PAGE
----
The April, 1955 issue of ETUDE music magazine featured the article, “Two Centuries of Trombones.” The title was a little deceptive: instead of covering everything about trombones over the course of two centuries, the piece focussed on how trombone playing was historically significant to the town of Bethlehem, PA. Specifically, the town trombone choir’s performances were used to mark events that were solemn, lighthearted, or . . . anything. Below are excerpts from this article that frustrated readers of this website — yearning for new content — may find edifying:

Etude Magazine

“Why trombones? It has been suggested that the somber tones of these slide instruments were in keeping with the idea of playing chorales to announce a death as well as providing music at a funeral. Add to that an all-weather instrument for outdoor playing (although the slides of the trombone will freeze in very severe winter cold), and you have a practical as well as an aesthetic reason for the use of the trombones.”

Remember, though, these trombonists were not buskers. In fact, in stark contrast to buskers, the trombonists could be mobilized immediately as defenders of the town, particularly around Christmastime.

Bethlehem trombonists focus sound energy safely inward

Bethlehem trombonists focus sound energy safely inward

“A legend has grown up around the Christmas tromboning of that year [1755]. The story has long been accepted by many people that late Christmas Eve a war party of Indians camped across team Monacacy Creek, planning to attack the settlement as the sun rose. However, the trombonists from their rooftop position greeted the day before the Indians. The redmen, hearing sounds they could not understand, thought that it was the voice of the Great Spirit telling them to leave Bethlehem in peace.”

It’s likely that some sort of qualifier was needed there, like “may have thought it was the voice of the Great Spirit.” Or, a complete revision: “The native americans, hearing sounds they quickly identified as trombones, felt a little sorry for the pale-skins and decided that any sort of attack was simply not worth it.” Anyway, back to Christmas:

“Of course, at Christmas the trombone is not neglected. The Christmas eve love feast is opened with the playing of Hail Thou Wondrous Infant Stranger, and later the vigil services begin with the notes of Hark a Voice from Yonder Manger. These are old chorales. Either one or both may have been used in 1755. At that time it was the custom for the trombonists to announce Christmas day at dawn.”

etudeapr55trb2

The majestic sounds of the trombone are both festive and appropriate for Christmastime, and likely met with the approval of the townsfolk (provided the intonation was halfway decent). The possible downside? It seems the musical encouragement meant the trombonists were always up and playing at the crack of dawn regardless of the time of year or holiday. Easter is next, and naturally that involves waking everybody up, too. But how? With a large F-Bass trombone with a handle that allows the player to reach the longer slide positions.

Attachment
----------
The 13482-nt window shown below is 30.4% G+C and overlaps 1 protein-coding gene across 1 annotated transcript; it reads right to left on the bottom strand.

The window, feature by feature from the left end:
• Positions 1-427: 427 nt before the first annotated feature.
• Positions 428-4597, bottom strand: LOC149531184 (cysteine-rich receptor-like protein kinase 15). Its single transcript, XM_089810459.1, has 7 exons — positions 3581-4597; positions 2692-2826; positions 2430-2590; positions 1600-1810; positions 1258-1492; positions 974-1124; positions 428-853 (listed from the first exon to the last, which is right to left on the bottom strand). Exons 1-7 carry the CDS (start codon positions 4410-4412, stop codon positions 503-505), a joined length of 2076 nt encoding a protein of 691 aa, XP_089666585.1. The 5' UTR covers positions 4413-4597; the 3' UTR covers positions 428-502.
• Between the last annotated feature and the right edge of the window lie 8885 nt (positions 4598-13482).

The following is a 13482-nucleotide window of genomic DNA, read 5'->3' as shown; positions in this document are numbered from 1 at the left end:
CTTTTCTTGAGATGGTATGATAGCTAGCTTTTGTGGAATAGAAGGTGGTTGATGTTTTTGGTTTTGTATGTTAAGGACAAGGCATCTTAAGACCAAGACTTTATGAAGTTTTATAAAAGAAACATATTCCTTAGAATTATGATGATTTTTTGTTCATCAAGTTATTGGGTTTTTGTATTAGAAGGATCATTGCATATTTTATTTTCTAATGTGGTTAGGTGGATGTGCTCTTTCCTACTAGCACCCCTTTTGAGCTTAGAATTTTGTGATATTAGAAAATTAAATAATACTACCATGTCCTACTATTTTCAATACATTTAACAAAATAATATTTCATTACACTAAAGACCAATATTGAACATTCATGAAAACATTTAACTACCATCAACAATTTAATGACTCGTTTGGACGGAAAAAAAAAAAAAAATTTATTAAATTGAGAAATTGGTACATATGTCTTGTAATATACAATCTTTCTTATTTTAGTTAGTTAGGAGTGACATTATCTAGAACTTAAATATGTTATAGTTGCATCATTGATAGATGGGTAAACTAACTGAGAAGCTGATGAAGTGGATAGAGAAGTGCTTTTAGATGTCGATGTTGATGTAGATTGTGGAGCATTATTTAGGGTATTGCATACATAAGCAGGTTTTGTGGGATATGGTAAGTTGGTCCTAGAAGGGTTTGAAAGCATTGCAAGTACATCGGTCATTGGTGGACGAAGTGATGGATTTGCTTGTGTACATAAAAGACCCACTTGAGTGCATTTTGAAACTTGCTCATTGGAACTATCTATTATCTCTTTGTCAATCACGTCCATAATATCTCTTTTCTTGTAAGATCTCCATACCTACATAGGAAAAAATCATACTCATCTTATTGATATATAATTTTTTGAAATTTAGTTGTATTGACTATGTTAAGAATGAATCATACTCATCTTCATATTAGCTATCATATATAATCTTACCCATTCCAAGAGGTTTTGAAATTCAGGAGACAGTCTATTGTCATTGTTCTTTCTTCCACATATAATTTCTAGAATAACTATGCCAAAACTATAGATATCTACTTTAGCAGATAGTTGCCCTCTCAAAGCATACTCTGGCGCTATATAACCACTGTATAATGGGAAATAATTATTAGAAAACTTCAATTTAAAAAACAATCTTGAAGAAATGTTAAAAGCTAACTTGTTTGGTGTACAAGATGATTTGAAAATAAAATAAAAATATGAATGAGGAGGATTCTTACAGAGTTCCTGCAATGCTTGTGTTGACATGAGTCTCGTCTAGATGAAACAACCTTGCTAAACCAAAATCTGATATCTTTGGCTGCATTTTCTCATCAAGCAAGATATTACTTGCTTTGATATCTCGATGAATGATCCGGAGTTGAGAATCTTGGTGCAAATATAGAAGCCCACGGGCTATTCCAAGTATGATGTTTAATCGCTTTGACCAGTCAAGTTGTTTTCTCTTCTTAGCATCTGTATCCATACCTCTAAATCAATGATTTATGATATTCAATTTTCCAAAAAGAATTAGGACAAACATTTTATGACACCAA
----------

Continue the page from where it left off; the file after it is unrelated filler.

“Long before the congregation assembles in the church, from whence they proceed to the cemetery, trombonists pass through the community awakening the sleepers with the chorales announcing that The Lord has risen.”

By the time 4th of July rolled around, the town had the good sense to put the kibosh on the “up-early and always playing the trombone” thing:

“In the past it was even customary to herald the Fourth of July at daybreak, but this custom has been given up, either because folk living near the church liked to sleep on a holiday morning and objected to being disturbed at sunrise, or the trombonists themselves preferred Morpheus to Polyhymnia.”

Importantly, there can be no ETUDE trombone article without a funny little anecdote that involves the total disruption of a beleaguered trombonist’s embouchure. Here goes nothing:

“Stories are still told of how one player’s false teeth fell from the steeple to be shattered on the roof of Simon Rau’s drug store far below, but there is no record of a trombone ever having fallen to the same doom, although from time to time someone’s hat becomes a casualty.”

To conclude this ETUDE article, there’s a quote from Rufus A. Greider, who, 80 years previous to 1955, had written about the unwavering dedication of the Bethlehem trombonists.

“It requires not a little self-denial to serve as a performer of the trombone choir. He is required to attend all services when they are used. He is obliged to assist in announcing every death which occurs in the congregation, to play at the funerals, to play on every festival, morning and afternoon, to perform before the celebration of the Lord’s supper. He is duty-bound to go to the graveyard or climb in the church belfry at all seasons and in every kind of weather; cold or rain must not be heeded, he goes through it all.”

In other words, these guys should have unionized.

Next:

“THE END”

That’s one way you know an ETUDE article is over. There’s a big “THE END” at the article’s conclusion.

THE END